I 8. 8. King Playhouse. 7.30pm. £25. £20. A rare Fdinburgh performance from a blues legend whose electrifying guitar licks and rich vocals helped to define the Chicago blues style in the 50s. although it is all more than a little formulaic these days. He will be hacked by the usual horns-and-rhythm band. while Connie Lush and Blues Shouter open the concert. I Cotton Club The Liquid Room. 7.30pm. £l0. Another new home for The Cotton Club. this time in the re-furbished Liquid Room. Only one stage this year. btit the programming still features several attractions each evening. First tip tonight is the 10th Avenue Jazz Band (7.30—S.3()piii). followed by a stellar gathering of maiiistreamers. led by festival regulars Scott Hamilton and Roy Williams (8.45—1045pm).

I Opening Party Spiegeltent. 8pm. £7. A mix of trad and novelty for the opening night. with Paul Moore’s Washboard Wizards and the 10th Avenue Jazz Band. The Spiegeltent will also host a daily early livening Commuter Session with Australian band Fruit (5pm). and The Blue Note Cafe ( l l—Zam. £3). with the John Burgess International Quartet (details of both events from 558 8010).

I Diana Krall Queen's Hall. 8.30pm. £l3. £ l0. Acclaimed US singer makes her Scottish debut. See preview.

I Courtney Pine's Mix Cafe Graffiti. 9pm. £l2.50. Jazz meets hip hop. jungle. bass ‘n' drum and more as the saxmaii programmes at major night of cutting edge sounds. including his own band. Cleveland Watkiss. and J-I.ife‘s Julie Dexter. See review.

I Late Nig t Jazz Club Caledonian Hotel. l().3()— l .30am. £7. Alex Shaw hosts the Late Night Jazz Club with tonight's special guest. Roy Williams. Advance booking is recommended for this venue.


I Mardi Gras Grassmarket. l—«Ipm. Free. Sample the more traditional side of the festival‘s programme. starting with a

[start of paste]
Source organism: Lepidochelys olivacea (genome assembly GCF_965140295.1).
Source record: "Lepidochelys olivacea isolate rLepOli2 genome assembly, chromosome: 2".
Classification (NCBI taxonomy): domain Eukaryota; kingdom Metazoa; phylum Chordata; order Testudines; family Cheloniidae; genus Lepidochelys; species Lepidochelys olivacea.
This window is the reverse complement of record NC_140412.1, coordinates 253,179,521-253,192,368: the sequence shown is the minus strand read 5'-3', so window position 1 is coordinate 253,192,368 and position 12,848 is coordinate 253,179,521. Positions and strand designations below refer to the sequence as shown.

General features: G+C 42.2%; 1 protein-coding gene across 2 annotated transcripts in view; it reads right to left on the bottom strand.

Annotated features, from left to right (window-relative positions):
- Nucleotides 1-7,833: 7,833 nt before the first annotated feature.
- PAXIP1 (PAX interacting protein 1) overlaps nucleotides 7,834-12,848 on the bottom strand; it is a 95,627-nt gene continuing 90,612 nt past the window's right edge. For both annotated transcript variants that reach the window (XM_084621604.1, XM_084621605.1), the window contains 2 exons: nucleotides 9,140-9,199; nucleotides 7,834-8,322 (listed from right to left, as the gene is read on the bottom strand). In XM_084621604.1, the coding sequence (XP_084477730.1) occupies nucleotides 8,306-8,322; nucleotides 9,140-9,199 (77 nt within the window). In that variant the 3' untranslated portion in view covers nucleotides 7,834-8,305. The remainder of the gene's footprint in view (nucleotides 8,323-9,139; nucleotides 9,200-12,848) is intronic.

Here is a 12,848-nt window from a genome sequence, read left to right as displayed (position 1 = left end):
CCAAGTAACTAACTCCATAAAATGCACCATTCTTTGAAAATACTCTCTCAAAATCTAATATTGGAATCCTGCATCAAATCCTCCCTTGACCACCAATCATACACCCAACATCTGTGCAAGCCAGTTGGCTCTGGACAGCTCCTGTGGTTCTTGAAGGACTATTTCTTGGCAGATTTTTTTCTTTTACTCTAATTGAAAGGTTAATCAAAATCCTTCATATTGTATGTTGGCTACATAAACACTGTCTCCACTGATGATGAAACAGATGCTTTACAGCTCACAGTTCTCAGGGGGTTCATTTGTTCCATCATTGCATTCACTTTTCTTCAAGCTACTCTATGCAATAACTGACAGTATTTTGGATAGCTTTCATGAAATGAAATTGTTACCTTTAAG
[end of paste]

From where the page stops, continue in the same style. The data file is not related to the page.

parade from the City Chambers at 12.30pm.

I Cotton Club Liquid Room. 7.30pm. £10. Mart Rodgers Manchester Jazz (7.30—8.30pm). followed by the always highly entertaining Temperance Seven (8.45—l0.-I5pm).

I Sydney Zenith Jazz Band Spiegeltent. 8pm. £8. Traditional jazz outfit front Australia. supported by the Jive Aces (see Fri 31 for additional events).

I Jazz Dinner Norton House Hotel. Newbridge. 333 1275. 8pm. Music from the 10th Avenue Jazz Band contact venue for ticket details.

I Billy May with the BBC Big Band Queen‘s Hall. 8.30pm. £l5. £9.50. Trumpeter and band-leader Billy May is a hugely respected arranger with an impeccable big band pedigree. but is probably best known for his collaborations with Sinatra on classic 50s albums like Come Fly Willi Me. This concert will also feature a guest appearance from Craig McMurdo.

I Lizzard Lounge and Big Beat Cafe Graffiti. 9.30pm. £7 (£6). Live dancefloorjazz with a strong Latin flavour from Edinburgh's own El Coineta 10. plus guest DJs Adrian Gibson and Lubi Jovanovich.

I Late Night Jazz Club Caledonian Hotel. l().3()pm. £ l0. Alex Shaw. with special guest Scott Hamilton.

I Jazz On A Summer's Day Ross Theatre. 12.30—(ipm. Free. The biggest single jazz event in the UK begins with the customary Gospel Service at l lam. prior to an afternoon of diverse (but largely traditionally inclined) bands from the festival programme. compered by Craig McMurdo. They are usually fortunate with the weather. too, btit then again. so was T in the Park until this year

I Cotton Club Liquid Room. 7.30pm. £10. Clarinetist Monty Sunshine links up with the Zenith New Orleans Jazz Band (7.30—8.3()pm; 9.50-l().5()pm). while the 10th Avenue Jazz Band are joined by Lewis Keizer in their first set

' (8.40—9.40pm; ll—midiiight).

I Paul Moore’s Washboard Wizards Spiegeltent. 8pm. £8. A repeat of the opening programme (see Fri 31 for additional events).

I King Pleasure And The Biscuit Boys Prestonpans Labour Club. Kirk Street. ()l875 8 l0388. 8pm. Contact venue for ticket details.

I Jonathan Gee Trio Tron Tavern. 8pm. £7 (£5). The Tron programme is easily the most interesting segment of the festival for anyone whose tastes run to modern rather than traditional jazz. Pianist Jonathan Gee launches proceedings with his own excellent trio. featuring Wayne Batchelor (bass) and Winston Clifford (drutns).

I Craig McMurdo Queen's Hall. 8.30pm. £l5. £l l. £9.50. Assuming his voice has stood up to the rigours ofa six- hour compering job in the afternoon. Craig and That Swing Thang will pay their own swinging tribute to the late. great Francis Albert Sinatra.

I Midnight Blue Cafe Graffiti. l()pm. £6. Soul-jazz grooves from the temporarily displaced regular Friday night crew. featuring singer Soubie Coleman and DJ Tinku.

I Late Night Jazz Club Caledonian Hotel. l().3()pm. £7. Alex Shaw. with special guest Lewis Keizer

I Education Programme Spiegeltent.

l lam. £3 for adults. free for children. Three separate sessions in all. with Paul Moore on novelty instruments

( l lam—noon). a young players' jam session (12.30—2pm. admission free). and a Brass Workshop with Lewis Keizer (3—4.30pm).

Continued over page

23 Jul—6 Aug 1998 THE List 57